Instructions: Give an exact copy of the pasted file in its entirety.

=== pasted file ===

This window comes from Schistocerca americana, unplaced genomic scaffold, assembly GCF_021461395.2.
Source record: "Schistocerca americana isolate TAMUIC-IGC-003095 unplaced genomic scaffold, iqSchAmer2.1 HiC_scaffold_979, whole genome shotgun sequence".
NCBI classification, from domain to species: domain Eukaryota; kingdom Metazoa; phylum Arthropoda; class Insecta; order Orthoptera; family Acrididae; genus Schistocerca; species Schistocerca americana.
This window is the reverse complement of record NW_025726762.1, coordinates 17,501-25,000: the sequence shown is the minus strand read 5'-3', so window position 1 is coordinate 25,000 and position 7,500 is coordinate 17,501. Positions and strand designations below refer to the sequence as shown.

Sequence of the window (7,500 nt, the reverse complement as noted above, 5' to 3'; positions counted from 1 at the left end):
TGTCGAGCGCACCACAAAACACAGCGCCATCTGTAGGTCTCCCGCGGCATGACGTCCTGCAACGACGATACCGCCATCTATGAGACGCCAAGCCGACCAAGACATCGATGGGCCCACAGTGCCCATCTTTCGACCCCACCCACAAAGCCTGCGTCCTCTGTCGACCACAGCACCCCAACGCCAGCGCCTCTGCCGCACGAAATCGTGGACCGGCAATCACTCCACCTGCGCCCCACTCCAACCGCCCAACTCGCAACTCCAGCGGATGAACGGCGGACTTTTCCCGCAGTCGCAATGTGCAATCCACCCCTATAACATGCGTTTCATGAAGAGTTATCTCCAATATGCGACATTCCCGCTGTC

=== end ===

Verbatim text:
This window comes from Schistocerca americana, unplaced genomic scaffold, assembly GCF_021461395.2.
Source record: "Schistocerca americana isolate TAMUIC-IGC-003095 unplaced genomic scaffold, iqSchAmer2.1 HiC_scaffold_979, whole genome shotgun sequence".
NCBI classification, from domain to species: domain Eukaryota; kingdom Metazoa; phylum Arthropoda; class Insecta; order Orthoptera; family Acrididae; genus Schistocerca; species Schistocerca americana.
This window is the reverse complement of record NW_025726762.1, coordinates 17,501-25,000: the sequence shown is the minus strand read 5'-3', so window position 1 is coordinate 25,000 and position 7,500 is coordinate 17,501. Positions and strand designations below refer to the sequence as shown.

Sequence of the window (7,500 nt, the reverse complement as noted above, 5' to 3'; positions counted from 1 at the left end):
TGTCGAGCGCACCACAAAACACAGCGCCATCTGTAGGTCTCCCGCGGCATGACGTCCTGCAACGACGATACCGCCATCTATGAGACGCCAAGCCGACCAAGACATCGATGGGCCCACAGTGCCCATCTTTCGACCCCACCCACAAAGCCTGCGTCCTCTGTCGACCACAGCACCCCAACGCCAGCGCCTCTGCCGCACGAAATCGTGGACCGGCAATCACTCCACCTGCGCCCCACTCCAACCGCCCAACTCGCAACTCCAGCGGATGAACGGCGGACTTTTCCCGCAGTCGCAATGTGCAATCCACCCCTATAACATGCGTTTCATGAAGAGTTATCTCCAATATGCGACATTCCCGCTGTC